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Mattis Hails 'Historic' Opportunity to Expand US-India Ties

By William Gallo September 26, 2017

U.S. Defense Secretary Jim Mattis took steps to reinforce a quickly growing defense partnership with India on Tuesday, declaring the relationship has "never been stronger."

During meetings with senior Indian officials in New Delhi, Mattis stressed that the United States and India are "natural strategic partners who share common values and interests."

"This is, again, a historic opportunity for our two democracies, a time of strategic convergence," Mattis said alongside his Indian counterpart, Defense Minister Nirmala Sitharaman.

The U.S. sees India as a counterweight to the rising influence of China, and hopes to persuade New Delhi to become more involved in bringing stability to Afghanistan.

"We applaud India's invaluable contributions to Afghanistan, and welcome further efforts to promote Afghanistan's democracy, stability, and security," Mattis said.

Pakistan, India's longtime rival, opposes New Delhi's expanded involvement in Afghanistan, fearing a future war with its strategic rival, (India), on two fronts.

Sitharaman on Tuesday downplayed those concerns, pointing out that most of India's support for Afghanistan has been non-military.

"We have made it very clear that there shall not be boots from India on the ground," Sitharaman said.

India has invested billions of dollars in Afghanistan, mostly in sectors such as health, education and infrastructure. India also recently agreed to expand its support for Afghan defense forces, which includes training of Afghan army personnel.

Terrorist havens

Mattis also found common ground with Sitharaman on what they say is Pakistan's support for militant groups in Afghanistan. Sitharaman says she raised the issue directly with Mattis.

"The very same forces which find safe haven in Pakistan have been the ones who have hit New York as much as Mumbai," Sitharaman said.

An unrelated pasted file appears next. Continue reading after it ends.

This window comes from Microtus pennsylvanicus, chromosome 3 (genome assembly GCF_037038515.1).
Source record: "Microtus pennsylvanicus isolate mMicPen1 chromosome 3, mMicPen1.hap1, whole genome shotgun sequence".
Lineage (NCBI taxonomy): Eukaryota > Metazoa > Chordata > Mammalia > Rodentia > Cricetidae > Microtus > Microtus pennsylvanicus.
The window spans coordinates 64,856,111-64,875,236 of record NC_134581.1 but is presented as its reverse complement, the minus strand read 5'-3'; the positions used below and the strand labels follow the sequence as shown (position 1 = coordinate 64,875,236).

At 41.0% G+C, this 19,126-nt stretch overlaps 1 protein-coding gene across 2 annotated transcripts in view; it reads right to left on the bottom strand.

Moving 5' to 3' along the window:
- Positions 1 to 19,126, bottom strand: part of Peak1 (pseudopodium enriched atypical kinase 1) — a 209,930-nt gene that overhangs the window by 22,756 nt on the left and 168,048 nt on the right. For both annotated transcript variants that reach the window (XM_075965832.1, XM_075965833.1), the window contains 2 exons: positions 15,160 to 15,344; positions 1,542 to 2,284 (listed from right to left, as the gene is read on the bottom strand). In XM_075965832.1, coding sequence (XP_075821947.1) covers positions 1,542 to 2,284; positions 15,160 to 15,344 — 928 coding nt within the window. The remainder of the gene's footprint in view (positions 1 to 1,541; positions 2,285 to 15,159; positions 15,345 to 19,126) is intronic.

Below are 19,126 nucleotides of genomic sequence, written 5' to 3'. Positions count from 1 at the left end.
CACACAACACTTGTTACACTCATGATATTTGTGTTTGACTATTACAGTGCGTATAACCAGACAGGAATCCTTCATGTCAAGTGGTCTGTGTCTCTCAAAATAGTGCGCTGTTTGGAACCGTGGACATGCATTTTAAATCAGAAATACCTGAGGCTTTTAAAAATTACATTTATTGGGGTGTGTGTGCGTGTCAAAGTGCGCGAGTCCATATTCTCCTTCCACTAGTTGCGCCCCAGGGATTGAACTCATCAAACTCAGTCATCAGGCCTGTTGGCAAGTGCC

Although Mattis did not mention Pakistan directly, he added, "There can be no tolerance of terrorist safe havens."

Mattis does not plan to visit Pakistan during his trip; but, U.S. officials deny that is meant as a slight to Islamabad.

"The relationship we are building with India is not to the exclusion of other countries," Mattis told reporters.

Expanding defense ties

Many in Pakistan are skeptical about burgeoning U.S. defense ties with India.

In 2016, the U.S. declared India a "Major Defense Partner," a unique label that gave it access to a wider range of U.S. military technologies.

The U.S.-India defense trade has expanded quickly. In 2008, such trade stood at roughly $1 billion. If current deals being negotiated were to go through, that could increase to around $19 billion.

"I am confident that we are entering a new phase in our strategic defense partnership with the United States," said Sitharaman. She added that both sides have agreed to explore "additional, specialized" military exercises.

The U.S.- India partnership has taken on greater importance with China's growing economic clout and increasing assertiveness with its neighbors in the South China Sea.

In his remarks Tuesday, Mattis hinted at the South China Sea issue, saying India and the U.S. both support an "open, just, and rules-based global order."

"A peaceful and prosperous future in the Indo-Pacific region is based on a strong rules-based international order and a shared commitment to international law, peaceful resolution of disputes, and respect for territorial integrity," he said.

Mattis, who is making his first visit to India as Pentagon chief, also met with Prime Minister Narendra Modi and laid a wreath at a memorial to India's World War I dead.

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